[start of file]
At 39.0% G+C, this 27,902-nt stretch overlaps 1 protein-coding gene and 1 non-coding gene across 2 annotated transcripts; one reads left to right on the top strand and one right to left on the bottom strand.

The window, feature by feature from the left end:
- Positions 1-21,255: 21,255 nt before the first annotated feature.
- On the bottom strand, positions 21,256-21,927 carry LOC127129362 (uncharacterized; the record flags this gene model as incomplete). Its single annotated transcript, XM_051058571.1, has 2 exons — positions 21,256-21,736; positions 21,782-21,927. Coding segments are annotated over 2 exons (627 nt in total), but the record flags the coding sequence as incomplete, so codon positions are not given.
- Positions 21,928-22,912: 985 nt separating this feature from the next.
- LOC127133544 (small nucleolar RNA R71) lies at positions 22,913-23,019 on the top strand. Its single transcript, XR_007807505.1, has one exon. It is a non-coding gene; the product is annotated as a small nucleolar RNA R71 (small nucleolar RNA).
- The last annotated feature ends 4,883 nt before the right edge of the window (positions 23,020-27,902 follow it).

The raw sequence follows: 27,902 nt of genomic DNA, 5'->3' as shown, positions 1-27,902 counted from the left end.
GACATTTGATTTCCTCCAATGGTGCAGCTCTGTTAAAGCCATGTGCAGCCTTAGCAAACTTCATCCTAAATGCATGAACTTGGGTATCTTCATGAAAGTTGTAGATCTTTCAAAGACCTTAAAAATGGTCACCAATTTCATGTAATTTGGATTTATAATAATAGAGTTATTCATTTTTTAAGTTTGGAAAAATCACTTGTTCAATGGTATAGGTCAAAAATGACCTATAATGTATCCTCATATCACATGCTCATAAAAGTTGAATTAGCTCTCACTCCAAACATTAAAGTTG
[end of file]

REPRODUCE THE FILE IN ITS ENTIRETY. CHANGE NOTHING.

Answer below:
At 39.0% G+C, this 27,902-nt stretch overlaps 1 protein-coding gene and 1 non-coding gene across 2 annotated transcripts; one reads left to right on the top strand and one right to left on the bottom strand.

The window, feature by feature from the left end:
- Positions 1-21,255: 21,255 nt before the first annotated feature.
- On the bottom strand, positions 21,256-21,927 carry LOC127129362 (uncharacterized; the record flags this gene model as incomplete). Its single annotated transcript, XM_051058571.1, has 2 exons — positions 21,256-21,736; positions 21,782-21,927. Coding segments are annotated over 2 exons (627 nt in total), but the record flags the coding sequence as incomplete, so codon positions are not given.
- Positions 21,928-22,912: 985 nt separating this feature from the next.
- LOC127133544 (small nucleolar RNA R71) lies at positions 22,913-23,019 on the top strand. Its single transcript, XR_007807505.1, has one exon. It is a non-coding gene; the product is annotated as a small nucleolar RNA R71 (small nucleolar RNA).
- The last annotated feature ends 4,883 nt before the right edge of the window (positions 23,020-27,902 follow it).

The raw sequence follows: 27,902 nt of genomic DNA, 5'->3' as shown, positions 1-27,902 counted from the left end.
GACATTTGATTTCCTCCAATGGTGCAGCTCTGTTAAAGCCATGTGCAGCCTTAGCAAACTTCATCCTAAATGCATGAACTTGGGTATCTTCATGAAAGTTGTAGATCTTTCAAAGACCTTAAAAATGGTCACCAATTTCATGTAATTTGGATTTATAATAATAGAGTTATTCATTTTTTAAGTTTGGAAAAATCACTTGTTCAATGGTATAGGTCAAAAATGACCTATAATGTATCCTCATATCACATGCTCATAAAAGTTGAATTAGCTCTCACTCCAAACATTAAAGTTG